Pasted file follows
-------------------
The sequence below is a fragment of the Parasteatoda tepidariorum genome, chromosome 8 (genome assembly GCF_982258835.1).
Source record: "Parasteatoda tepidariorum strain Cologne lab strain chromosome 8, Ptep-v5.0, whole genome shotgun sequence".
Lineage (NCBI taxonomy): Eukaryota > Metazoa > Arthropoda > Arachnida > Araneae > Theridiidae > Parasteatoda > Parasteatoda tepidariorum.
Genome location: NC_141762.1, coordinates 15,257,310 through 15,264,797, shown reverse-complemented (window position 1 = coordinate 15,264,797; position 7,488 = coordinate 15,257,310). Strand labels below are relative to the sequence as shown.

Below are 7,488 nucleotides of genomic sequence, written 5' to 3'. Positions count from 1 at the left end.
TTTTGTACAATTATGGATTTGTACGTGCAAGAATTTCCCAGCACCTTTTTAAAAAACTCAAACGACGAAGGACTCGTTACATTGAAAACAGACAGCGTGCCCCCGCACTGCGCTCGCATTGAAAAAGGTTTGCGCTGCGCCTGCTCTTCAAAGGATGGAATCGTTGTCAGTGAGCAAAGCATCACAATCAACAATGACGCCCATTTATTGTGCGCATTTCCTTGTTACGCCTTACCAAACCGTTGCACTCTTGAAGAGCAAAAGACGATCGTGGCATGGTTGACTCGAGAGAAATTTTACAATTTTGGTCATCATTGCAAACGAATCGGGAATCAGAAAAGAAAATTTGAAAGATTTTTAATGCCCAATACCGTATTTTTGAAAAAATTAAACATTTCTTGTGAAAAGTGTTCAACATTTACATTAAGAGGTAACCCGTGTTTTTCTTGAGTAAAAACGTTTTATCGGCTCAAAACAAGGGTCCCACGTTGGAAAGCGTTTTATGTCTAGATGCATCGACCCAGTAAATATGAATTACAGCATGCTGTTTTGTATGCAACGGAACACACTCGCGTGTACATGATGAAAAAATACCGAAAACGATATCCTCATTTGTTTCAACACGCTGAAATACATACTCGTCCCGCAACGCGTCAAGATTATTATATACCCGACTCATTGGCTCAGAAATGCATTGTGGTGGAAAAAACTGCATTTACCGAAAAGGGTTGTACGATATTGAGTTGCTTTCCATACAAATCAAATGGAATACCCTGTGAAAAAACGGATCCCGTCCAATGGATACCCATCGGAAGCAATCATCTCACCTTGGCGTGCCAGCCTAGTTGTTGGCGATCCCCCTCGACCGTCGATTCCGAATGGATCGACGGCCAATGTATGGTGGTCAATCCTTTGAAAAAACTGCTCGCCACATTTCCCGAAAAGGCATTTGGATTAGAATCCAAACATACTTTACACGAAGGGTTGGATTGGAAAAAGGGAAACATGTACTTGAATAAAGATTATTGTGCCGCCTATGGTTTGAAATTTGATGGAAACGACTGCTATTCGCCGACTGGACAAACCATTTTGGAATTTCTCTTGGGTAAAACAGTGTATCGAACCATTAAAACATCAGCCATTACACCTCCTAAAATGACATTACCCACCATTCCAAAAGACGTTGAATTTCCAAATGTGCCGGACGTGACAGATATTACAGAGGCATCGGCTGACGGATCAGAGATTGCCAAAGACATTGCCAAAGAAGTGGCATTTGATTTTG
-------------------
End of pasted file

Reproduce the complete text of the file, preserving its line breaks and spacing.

The sequence below is a fragment of the Parasteatoda tepidariorum genome, chromosome 8 (genome assembly GCF_982258835.1).
Source record: "Parasteatoda tepidariorum strain Cologne lab strain chromosome 8, Ptep-v5.0, whole genome shotgun sequence".
Lineage (NCBI taxonomy): Eukaryota > Metazoa > Arthropoda > Arachnida > Araneae > Theridiidae > Parasteatoda > Parasteatoda tepidariorum.
Genome location: NC_141762.1, coordinates 15,257,310 through 15,264,797, shown reverse-complemented (window position 1 = coordinate 15,264,797; position 7,488 = coordinate 15,257,310). Strand labels below are relative to the sequence as shown.

Below are 7,488 nucleotides of genomic sequence, written 5' to 3'. Positions count from 1 at the left end.
TTTTGTACAATTATGGATTTGTACGTGCAAGAATTTCCCAGCACCTTTTTAAAAAACTCAAACGACGAAGGACTCGTTACATTGAAAACAGACAGCGTGCCCCCGCACTGCGCTCGCATTGAAAAAGGTTTGCGCTGCGCCTGCTCTTCAAAGGATGGAATCGTTGTCAGTGAGCAAAGCATCACAATCAACAATGACGCCCATTTATTGTGCGCATTTCCTTGTTACGCCTTACCAAACCGTTGCACTCTTGAAGAGCAAAAGACGATCGTGGCATGGTTGACTCGAGAGAAATTTTACAATTTTGGTCATCATTGCAAACGAATCGGGAATCAGAAAAGAAAATTTGAAAGATTTTTAATGCCCAATACCGTATTTTTGAAAAAATTAAACATTTCTTGTGAAAAGTGTTCAACATTTACATTAAGAGGTAACCCGTGTTTTTCTTGAGTAAAAACGTTTTATCGGCTCAAAACAAGGGTCCCACGTTGGAAAGCGTTTTATGTCTAGATGCATCGACCCAGTAAATATGAATTACAGCATGCTGTTTTGTATGCAACGGAACACACTCGCGTGTACATGATGAAAAAATACCGAAAACGATATCCTCATTTGTTTCAACACGCTGAAATACATACTCGTCCCGCAACGCGTCAAGATTATTATATACCCGACTCATTGGCTCAGAAATGCATTGTGGTGGAAAAAACTGCATTTACCGAAAAGGGTTGTACGATATTGAGTTGCTTTCCATACAAATCAAATGGAATACCCTGTGAAAAAACGGATCCCGTCCAATGGATACCCATCGGAAGCAATCATCTCACCTTGGCGTGCCAGCCTAGTTGTTGGCGATCCCCCTCGACCGTCGATTCCGAATGGATCGACGGCCAATGTATGGTGGTCAATCCTTTGAAAAAACTGCTCGCCACATTTCCCGAAAAGGCATTTGGATTAGAATCCAAACATACTTTACACGAAGGGTTGGATTGGAAAAAGGGAAACATGTACTTGAATAAAGATTATTGTGCCGCCTATGGTTTGAAATTTGATGGAAACGACTGCTATTCGCCGACTGGACAAACCATTTTGGAATTTCTCTTGGGTAAAACAGTGTATCGAACCATTAAAACATCAGCCATTACACCTCCTAAAATGACATTACCCACCATTCCAAAAGACGTTGAATTTCCAAATGTGCCGGACGTGACAGATATTACAGAGGCATCGGCTGACGGATCAGAGATTGCCAAAGACATTGCCAAAGAAGTGGCATTTGATTTTG